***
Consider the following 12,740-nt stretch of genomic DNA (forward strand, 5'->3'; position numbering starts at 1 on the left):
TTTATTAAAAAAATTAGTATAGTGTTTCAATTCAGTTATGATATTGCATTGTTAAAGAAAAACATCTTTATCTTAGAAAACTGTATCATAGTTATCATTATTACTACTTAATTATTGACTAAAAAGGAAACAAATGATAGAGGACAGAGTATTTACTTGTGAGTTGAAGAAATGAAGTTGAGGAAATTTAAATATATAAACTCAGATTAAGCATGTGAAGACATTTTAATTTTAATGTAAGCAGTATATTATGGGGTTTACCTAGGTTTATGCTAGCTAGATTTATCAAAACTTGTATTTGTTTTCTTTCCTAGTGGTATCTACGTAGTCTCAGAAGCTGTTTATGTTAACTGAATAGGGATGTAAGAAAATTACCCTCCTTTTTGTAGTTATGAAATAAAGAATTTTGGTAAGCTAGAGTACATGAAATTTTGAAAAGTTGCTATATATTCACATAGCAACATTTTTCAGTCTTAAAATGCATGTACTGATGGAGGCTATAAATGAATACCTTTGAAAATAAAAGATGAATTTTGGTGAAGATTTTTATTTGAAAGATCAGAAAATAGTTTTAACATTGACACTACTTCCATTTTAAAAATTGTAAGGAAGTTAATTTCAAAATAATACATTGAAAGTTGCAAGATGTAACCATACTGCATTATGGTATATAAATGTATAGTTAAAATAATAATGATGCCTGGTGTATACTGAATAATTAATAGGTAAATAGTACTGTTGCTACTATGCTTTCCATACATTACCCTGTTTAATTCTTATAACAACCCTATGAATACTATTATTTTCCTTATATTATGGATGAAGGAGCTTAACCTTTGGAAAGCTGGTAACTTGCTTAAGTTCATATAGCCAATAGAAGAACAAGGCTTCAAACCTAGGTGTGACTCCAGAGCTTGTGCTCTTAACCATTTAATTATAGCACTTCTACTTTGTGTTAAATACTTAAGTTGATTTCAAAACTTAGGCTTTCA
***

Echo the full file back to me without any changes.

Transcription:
Consider the following 12,740-nt stretch of genomic DNA (forward strand, 5'->3'; position numbering starts at 1 on the left):
TTTATTAAAAAAATTAGTATAGTGTTTCAATTCAGTTATGATATTGCATTGTTAAAGAAAAACATCTTTATCTTAGAAAACTGTATCATAGTTATCATTATTACTACTTAATTATTGACTAAAAAGGAAACAAATGATAGAGGACAGAGTATTTACTTGTGAGTTGAAGAAATGAAGTTGAGGAAATTTAAATATATAAACTCAGATTAAGCATGTGAAGACATTTTAATTTTAATGTAAGCAGTATATTATGGGGTTTACCTAGGTTTATGCTAGCTAGATTTATCAAAACTTGTATTTGTTTTCTTTCCTAGTGGTATCTACGTAGTCTCAGAAGCTGTTTATGTTAACTGAATAGGGATGTAAGAAAATTACCCTCCTTTTTGTAGTTATGAAATAAAGAATTTTGGTAAGCTAGAGTACATGAAATTTTGAAAAGTTGCTATATATTCACATAGCAACATTTTTCAGTCTTAAAATGCATGTACTGATGGAGGCTATAAATGAATACCTTTGAAAATAAAAGATGAATTTTGGTGAAGATTTTTATTTGAAAGATCAGAAAATAGTTTTAACATTGACACTACTTCCATTTTAAAAATTGTAAGGAAGTTAATTTCAAAATAATACATTGAAAGTTGCAAGATGTAACCATACTGCATTATGGTATATAAATGTATAGTTAAAATAATAATGATGCCTGGTGTATACTGAATAATTAATAGGTAAATAGTACTGTTGCTACTATGCTTTCCATACATTACCCTGTTTAATTCTTATAACAACCCTATGAATACTATTATTTTCCTTATATTATGGATGAAGGAGCTTAACCTTTGGAAAGCTGGTAACTTGCTTAAGTTCATATAGCCAATAGAAGAACAAGGCTTCAAACCTAGGTGTGACTCCAGAGCTTGTGCTCTTAACCATTTAATTATAGCACTTCTACTTTGTGTTAAATACTTAAGTTGATTTCAAAACTTAGGCTTTCA